I think adults underestimate teens a lot. I think they are in protect mode long after teens have heard or seen the things that adults want to protect them from. I think there is a general disconnect, for sure. But not adults fit into this box. And not all teens do, either.

4. Astrid’s friends Kristina and Justin don’t fit into the boxes people put them in, but they’ve done a very credible job of pretending that they do, while secretly pursuing their own lives. Do you think it’s possible to choose to live a lie and yet still be relatively well-adjusted? Why or why not? 

 That’s a great question. I don’t know. If I look at my work over the last 20 years, most of my adult characters who are hiding or lying are pretty messed up. So I guess I think that if your inside knows the truth and your outside hasn’t quite come to terms with it, that can cause a lot of problems in a human being. That said, most of the people I know who have been through what Astrid (or Justin and Kristina) has been through were hiding it while they lived in their small towns and could only come out once they left. They are all very well-adjusted. Kristina and Justin do what they do to get by.

You bring an interesting phrase into this question, also. You say living a lie. In the book, Kristina tells Astrid that she was lying, when really she was questioning…and it was none of Kristina’s business until Astrid was ready to tell her. Questioning isn’t lying. Not fitting into a pre-defined box is not lying. It is what it is. And no one can label anyone else’s experience. In the case of being gay in a place where you will not be accepted, these people are not lying. They are enduring. This, to me, is a completely different thing.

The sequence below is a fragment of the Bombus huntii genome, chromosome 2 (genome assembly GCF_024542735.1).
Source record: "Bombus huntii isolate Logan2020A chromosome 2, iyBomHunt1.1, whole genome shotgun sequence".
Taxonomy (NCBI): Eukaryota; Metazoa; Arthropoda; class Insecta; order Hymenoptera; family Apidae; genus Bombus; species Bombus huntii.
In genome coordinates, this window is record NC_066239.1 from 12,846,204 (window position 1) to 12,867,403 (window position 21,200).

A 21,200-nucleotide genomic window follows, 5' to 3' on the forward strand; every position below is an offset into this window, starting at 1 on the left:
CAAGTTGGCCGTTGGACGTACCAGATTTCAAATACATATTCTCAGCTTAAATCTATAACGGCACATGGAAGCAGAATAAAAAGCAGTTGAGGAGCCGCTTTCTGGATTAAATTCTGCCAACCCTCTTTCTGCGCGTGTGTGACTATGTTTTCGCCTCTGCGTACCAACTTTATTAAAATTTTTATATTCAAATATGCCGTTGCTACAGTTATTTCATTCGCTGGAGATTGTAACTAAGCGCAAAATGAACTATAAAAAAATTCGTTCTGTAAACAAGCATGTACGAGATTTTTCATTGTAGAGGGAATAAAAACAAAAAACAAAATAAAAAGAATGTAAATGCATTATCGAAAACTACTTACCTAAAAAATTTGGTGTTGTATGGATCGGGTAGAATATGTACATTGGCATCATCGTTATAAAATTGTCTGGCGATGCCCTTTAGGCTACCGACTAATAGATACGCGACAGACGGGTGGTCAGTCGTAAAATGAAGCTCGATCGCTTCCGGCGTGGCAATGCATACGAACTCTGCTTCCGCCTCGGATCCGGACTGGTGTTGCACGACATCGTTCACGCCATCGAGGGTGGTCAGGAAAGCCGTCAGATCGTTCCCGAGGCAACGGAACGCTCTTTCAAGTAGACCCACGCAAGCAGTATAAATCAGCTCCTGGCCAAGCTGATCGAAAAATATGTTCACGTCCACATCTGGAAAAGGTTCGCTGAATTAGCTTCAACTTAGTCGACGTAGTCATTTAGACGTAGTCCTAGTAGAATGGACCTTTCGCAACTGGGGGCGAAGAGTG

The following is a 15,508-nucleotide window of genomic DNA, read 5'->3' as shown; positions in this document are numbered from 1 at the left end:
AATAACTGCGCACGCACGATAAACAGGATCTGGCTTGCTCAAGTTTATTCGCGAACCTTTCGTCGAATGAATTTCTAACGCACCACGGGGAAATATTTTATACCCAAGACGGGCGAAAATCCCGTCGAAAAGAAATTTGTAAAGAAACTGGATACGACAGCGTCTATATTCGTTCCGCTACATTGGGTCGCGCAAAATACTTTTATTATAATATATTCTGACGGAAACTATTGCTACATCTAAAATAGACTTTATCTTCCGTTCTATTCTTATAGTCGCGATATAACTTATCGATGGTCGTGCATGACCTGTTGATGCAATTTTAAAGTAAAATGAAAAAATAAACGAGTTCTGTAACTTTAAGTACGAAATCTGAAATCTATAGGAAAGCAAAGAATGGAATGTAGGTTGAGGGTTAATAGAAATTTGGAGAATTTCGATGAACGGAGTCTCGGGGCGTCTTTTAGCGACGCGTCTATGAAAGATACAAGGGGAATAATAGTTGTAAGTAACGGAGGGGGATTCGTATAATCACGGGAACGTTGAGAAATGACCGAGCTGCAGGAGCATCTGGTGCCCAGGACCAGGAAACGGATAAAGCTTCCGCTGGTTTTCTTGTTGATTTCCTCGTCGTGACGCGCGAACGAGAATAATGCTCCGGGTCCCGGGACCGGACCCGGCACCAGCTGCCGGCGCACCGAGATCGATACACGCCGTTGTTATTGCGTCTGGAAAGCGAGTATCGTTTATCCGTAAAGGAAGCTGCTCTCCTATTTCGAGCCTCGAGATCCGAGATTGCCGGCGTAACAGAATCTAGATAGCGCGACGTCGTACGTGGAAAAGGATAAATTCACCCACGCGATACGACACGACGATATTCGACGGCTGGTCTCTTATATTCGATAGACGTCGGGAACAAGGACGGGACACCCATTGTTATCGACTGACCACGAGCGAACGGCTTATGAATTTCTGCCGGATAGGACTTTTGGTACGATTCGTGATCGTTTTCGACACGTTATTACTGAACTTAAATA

But in general (not relating to sexuality-boxes at all, I mean) I think people who are averse to living in reality have a hard time. Sure, they can get through normal everyday tasks. No one at the grocery store cares whether you are living some decades-old lie about your childhood or something that once happened to you, etc. But I do think that those people will have a very hard time in any intimate relationships—both friendships and long-term romantic relationships. I think a keen sense of reality and a willingness to face it and live in that real world is always a plus.

5. Funny thing: according to your characters, they don’t like to be put into boxes, and according to your interviews, neither do you! What’s your earliest memory of someone trying to put you into a box, and how did that work out for all concerned? What techniques have you learned since then that help you to avoid being pigeonholed?